Temuco History and Legends


In 1552, Don Pedro de Valdivia founded the city of Imperial in honor of king Charles V by the river Cautín, 55 km. west from the present location of Temuco, where Carahue is today.
During the conquest, it was one of the most prosperous cities. Francisco de Villagra was appointed governor when P. de Valdivia died.
The Imperial City developed and reached great prestige during almost fifty years, during which the displaced Mapuche people gained cohesion, learned fighting techniques, and exercised more pressure on the settled cities.
In 1599 the Mapuches commanded by Pelantaru, rose in rebellion and razed houses, stores and mills, the people of Imperial had to abandon the city and emigrated to the north of the river Bio Bio, where the new frontier was established.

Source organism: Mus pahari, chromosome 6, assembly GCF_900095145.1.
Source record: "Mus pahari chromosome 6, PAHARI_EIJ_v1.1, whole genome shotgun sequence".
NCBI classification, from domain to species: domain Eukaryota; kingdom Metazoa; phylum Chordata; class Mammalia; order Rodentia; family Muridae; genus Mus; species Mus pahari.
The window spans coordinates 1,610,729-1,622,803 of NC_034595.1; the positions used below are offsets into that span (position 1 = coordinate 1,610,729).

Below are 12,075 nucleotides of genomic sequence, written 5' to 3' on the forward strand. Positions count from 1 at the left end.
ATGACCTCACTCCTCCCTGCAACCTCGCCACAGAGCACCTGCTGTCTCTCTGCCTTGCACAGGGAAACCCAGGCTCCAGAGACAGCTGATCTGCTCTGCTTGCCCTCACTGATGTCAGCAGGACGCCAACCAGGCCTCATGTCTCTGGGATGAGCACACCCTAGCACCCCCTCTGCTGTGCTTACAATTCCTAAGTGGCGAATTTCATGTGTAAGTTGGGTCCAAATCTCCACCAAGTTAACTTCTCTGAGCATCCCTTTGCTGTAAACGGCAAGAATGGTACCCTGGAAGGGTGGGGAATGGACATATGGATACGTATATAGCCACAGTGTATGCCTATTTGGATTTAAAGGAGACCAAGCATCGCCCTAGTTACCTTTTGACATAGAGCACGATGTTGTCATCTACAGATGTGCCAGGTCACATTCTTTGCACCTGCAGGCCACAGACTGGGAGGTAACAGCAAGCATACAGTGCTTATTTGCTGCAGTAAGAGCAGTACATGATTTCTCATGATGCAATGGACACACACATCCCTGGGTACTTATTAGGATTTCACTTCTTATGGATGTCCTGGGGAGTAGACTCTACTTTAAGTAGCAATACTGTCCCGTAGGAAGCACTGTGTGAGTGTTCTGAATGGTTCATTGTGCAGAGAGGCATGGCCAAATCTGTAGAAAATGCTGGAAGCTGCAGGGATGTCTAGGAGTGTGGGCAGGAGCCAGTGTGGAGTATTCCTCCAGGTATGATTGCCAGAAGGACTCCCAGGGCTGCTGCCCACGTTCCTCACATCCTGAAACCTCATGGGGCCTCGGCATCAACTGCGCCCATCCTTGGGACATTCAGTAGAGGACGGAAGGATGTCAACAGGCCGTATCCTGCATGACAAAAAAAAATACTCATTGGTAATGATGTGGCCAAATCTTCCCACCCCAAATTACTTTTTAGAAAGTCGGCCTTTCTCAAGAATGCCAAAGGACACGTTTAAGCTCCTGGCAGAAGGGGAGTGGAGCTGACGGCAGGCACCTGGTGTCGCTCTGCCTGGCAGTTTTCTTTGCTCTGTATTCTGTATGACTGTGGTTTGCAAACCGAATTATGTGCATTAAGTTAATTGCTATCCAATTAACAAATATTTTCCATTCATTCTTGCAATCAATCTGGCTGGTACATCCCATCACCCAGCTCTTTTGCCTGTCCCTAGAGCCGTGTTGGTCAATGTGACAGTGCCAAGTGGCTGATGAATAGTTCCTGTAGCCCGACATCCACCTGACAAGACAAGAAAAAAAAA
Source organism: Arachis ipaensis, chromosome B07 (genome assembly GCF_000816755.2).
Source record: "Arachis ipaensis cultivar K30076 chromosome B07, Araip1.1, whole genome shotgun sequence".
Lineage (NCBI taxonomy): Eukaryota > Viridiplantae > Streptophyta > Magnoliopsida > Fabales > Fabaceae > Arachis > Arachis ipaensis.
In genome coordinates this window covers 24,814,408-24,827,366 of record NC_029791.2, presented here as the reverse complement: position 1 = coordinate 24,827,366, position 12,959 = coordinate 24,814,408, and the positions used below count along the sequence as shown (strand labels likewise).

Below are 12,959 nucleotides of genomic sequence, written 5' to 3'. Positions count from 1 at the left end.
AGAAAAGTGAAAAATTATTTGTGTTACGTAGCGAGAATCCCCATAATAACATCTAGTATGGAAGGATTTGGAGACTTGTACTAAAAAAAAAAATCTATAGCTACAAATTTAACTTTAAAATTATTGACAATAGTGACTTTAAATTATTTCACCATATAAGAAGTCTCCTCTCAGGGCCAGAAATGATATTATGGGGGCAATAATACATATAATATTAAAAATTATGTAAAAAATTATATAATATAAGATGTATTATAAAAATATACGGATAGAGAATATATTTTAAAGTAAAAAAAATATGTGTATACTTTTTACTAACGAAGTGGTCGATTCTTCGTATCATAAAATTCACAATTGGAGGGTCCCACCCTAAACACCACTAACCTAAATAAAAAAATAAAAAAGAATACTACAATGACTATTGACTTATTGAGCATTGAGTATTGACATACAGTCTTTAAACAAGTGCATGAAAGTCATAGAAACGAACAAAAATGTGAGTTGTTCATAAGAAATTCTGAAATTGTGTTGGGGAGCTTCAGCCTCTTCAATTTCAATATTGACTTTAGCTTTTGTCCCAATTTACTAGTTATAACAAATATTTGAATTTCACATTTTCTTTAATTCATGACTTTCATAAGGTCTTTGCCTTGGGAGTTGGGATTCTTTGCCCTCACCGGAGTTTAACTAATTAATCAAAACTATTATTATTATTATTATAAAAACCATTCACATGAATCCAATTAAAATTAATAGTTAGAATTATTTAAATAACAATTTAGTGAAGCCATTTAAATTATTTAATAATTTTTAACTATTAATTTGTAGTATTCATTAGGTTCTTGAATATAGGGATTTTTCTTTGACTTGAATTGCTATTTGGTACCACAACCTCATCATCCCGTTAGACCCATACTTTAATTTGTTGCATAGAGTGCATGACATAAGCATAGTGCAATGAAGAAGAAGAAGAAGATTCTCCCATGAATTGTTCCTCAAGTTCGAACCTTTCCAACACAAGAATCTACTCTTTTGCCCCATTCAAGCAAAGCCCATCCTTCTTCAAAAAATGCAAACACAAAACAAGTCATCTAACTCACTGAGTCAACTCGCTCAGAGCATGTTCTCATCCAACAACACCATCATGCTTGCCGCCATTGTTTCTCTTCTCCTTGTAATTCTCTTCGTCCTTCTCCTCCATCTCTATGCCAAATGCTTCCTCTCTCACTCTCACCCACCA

During 282 years this situation was consolidated by the Mapuchepopulation, until the war of the Pacific and the railway, which the government wanted to use to join all the discontinuous territory, advanced over the south and founded forts up to the river Toltén. On 24th February 1881, Temuco's fort was built by the river Cautín. In 1883, the first foreign colonists arrived, and in 1894 there were some 7000 people of different nationalities. Today the population reaches 280.000 inhabitants.
In 1893, the train arrived at Temuco and produced an important development.
In the countyside, colonists cleaned up the jungle and occupied the land bid by the government, and always carrying a gun, defended their lots against bandids.
The communication established by bridges and railroad tracks has been preserved up to the present.

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